When the world's great scientific thinkers change their mind

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When the world's great scientific thinkers change their mind

Postby psi29a » Mon Feb 11, 2008 7:10 pm

http://www.edge.org/documents/press/publico.html

Publico 14 Jan 2008 Edição Lisboa

One hundred and sixty-five eminent thinkers, researchers, and communicators, at the annual request of the edge.org website, answered the following question: "What Have You Changed Your Mind About? Why?"

From particle physics to evolutionary theory, to the atomic bomb, to global warming, to the battle of the sexes, to the equality of human beings, to God and the paranormal, and to the dogmatism of scientists themselves, dozens of the big thinkers in the world explained online, at the start of 2008, what the most important things that they’ve change their minds about during their lives are.

The project takes place on the website http://www.edge.org, a kind of informal think tank, a forum for ideas and scientific debates (see adjoining article), which asks such questions annually online and later publishes the result in book form.

Many of the names here are well known to the interested public—the physicist Freeman Dyson, the "genome decoder" Craig Venter, the biologist Richard Dawkins (author of the controversial book The God Delusion), the Nobel laureate physicist Leon Lederman. Other participants, such as actor Alan Alda or the musician Brian Eno, may be surprising departures, but are just as interesting. And there are a number of science journalists, as well, including Steve Connor of the Independent, Roger Highfield of the Telegraph, and Philip Campbell, editor of Nature. The following are some examples of the ideas that they are re-evaluating.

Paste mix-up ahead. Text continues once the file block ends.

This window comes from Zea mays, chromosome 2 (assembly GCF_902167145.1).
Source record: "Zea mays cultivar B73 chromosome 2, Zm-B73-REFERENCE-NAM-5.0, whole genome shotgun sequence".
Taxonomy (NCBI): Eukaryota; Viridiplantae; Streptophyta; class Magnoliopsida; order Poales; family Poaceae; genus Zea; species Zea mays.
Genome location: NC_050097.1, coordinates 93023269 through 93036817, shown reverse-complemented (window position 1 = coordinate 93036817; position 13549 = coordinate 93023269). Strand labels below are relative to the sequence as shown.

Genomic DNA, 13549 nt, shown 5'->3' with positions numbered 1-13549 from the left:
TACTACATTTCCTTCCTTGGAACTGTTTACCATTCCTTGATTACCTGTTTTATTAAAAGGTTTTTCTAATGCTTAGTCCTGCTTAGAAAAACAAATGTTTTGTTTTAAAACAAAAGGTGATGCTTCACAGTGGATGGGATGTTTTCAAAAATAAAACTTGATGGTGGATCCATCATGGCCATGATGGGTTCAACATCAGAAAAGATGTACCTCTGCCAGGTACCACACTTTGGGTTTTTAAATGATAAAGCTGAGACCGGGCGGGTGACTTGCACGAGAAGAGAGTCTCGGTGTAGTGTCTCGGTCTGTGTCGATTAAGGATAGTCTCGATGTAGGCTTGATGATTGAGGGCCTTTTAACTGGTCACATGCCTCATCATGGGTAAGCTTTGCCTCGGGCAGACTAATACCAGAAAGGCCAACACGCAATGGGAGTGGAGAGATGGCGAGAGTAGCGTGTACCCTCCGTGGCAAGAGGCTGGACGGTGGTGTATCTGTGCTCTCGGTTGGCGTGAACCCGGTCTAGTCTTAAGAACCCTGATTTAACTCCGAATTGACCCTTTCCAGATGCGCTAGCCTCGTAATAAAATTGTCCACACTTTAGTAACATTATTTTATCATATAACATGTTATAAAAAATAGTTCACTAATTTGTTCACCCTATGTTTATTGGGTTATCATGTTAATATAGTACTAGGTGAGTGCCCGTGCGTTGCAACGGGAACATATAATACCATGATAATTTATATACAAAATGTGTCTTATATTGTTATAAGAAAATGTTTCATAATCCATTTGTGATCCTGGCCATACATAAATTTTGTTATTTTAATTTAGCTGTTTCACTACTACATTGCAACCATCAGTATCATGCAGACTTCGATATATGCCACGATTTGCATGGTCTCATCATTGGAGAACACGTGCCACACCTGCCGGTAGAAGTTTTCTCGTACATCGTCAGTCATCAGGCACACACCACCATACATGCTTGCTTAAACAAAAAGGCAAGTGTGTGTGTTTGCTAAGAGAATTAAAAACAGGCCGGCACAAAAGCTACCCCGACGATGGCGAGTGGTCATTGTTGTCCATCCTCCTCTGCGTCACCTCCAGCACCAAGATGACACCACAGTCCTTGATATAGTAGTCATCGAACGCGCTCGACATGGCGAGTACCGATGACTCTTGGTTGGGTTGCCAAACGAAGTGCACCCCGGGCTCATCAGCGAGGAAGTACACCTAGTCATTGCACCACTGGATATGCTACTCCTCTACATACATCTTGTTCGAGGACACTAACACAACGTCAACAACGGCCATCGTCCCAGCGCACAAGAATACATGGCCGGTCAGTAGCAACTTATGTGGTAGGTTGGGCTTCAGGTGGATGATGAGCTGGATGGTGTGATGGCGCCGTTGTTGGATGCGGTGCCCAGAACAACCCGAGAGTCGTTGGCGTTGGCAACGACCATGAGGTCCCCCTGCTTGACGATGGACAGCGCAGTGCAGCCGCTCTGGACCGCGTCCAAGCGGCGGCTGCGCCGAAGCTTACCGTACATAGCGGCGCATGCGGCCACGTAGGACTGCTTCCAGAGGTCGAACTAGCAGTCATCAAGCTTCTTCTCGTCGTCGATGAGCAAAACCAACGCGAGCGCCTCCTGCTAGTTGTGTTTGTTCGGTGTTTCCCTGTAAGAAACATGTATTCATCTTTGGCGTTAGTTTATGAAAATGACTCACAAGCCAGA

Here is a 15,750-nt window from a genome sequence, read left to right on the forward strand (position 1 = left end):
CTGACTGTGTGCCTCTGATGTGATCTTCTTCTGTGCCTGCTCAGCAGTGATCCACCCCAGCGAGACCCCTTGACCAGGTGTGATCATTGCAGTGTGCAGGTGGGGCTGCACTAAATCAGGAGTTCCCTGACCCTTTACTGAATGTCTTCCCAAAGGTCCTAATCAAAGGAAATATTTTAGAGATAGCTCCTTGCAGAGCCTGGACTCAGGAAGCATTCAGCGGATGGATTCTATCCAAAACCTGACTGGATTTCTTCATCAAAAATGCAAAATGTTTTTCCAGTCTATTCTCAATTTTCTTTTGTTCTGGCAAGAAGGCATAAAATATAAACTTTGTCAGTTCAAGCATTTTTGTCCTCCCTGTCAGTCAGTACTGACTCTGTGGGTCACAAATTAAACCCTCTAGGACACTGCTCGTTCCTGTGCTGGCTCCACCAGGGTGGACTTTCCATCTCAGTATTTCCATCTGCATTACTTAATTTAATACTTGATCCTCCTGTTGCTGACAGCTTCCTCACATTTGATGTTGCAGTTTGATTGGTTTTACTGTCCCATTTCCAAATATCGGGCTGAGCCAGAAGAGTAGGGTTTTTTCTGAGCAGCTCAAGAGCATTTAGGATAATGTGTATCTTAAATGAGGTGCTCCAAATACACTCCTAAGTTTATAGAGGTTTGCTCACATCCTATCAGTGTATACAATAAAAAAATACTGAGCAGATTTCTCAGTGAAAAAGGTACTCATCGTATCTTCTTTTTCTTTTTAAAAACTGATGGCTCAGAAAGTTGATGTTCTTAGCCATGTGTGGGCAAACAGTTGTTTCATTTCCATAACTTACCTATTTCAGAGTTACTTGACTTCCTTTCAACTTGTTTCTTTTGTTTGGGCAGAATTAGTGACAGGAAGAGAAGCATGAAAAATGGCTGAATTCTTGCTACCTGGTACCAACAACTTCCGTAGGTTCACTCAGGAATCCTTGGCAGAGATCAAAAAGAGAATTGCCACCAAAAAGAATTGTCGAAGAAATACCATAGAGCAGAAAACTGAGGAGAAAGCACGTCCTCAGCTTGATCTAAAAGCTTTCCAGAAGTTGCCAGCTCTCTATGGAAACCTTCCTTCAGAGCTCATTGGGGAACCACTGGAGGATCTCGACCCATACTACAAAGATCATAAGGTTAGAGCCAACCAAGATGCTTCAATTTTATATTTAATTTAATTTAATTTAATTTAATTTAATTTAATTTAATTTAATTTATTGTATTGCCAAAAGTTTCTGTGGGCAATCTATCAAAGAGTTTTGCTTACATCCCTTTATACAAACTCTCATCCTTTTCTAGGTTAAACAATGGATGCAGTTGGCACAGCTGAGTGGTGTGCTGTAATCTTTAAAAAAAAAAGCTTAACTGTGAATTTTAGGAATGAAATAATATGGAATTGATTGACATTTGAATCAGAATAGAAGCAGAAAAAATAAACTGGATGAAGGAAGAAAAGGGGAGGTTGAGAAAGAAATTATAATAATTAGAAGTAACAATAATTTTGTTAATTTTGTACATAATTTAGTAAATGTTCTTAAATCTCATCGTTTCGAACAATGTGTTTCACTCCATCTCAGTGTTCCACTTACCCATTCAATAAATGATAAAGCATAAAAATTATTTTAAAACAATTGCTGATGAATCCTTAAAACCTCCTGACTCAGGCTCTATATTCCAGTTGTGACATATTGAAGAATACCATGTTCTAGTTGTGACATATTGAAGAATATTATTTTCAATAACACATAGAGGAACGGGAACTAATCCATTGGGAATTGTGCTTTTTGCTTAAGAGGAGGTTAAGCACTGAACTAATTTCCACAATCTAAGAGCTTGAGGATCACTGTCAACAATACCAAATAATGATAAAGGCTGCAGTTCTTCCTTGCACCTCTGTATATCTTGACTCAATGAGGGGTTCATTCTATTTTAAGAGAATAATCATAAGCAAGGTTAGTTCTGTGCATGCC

1
The atomic bomb won the war

Freeman Dyson, renowned physicist and mathematician, Princeton's Institute of Advanced Study

I changed my mind about an important historical question: did the nuclear bombings of Hiroshima and Nagasaki bring World War Two to an end? Until this year I used to say, perhaps. Now, because of new facts, I say no.
2
We have stopped evolving

Steven Pinker, experimental psychologist, Harvard University

Ten years ago I wrote, "Are we still evolving? Biologically, probably not much." The completion of the Human Genome Project was several years away. But new results have suggested that thousands of genes, perhaps as much as ten percent of the human genome, have been under strong recent selection, and the selection may even have accelerated during the past several thousand years. Currently, evolutionary psychology assumes that any adaptation to post-agricultural ways of life are 100% cultural. If these results hold up, and apply to psychologically relevant brain function, then that simplifying assumption might have to be reconsidered.
3
The paranormal exists

Susan Blackmore, psychologist, consultant to the journal Skeptical Inquirer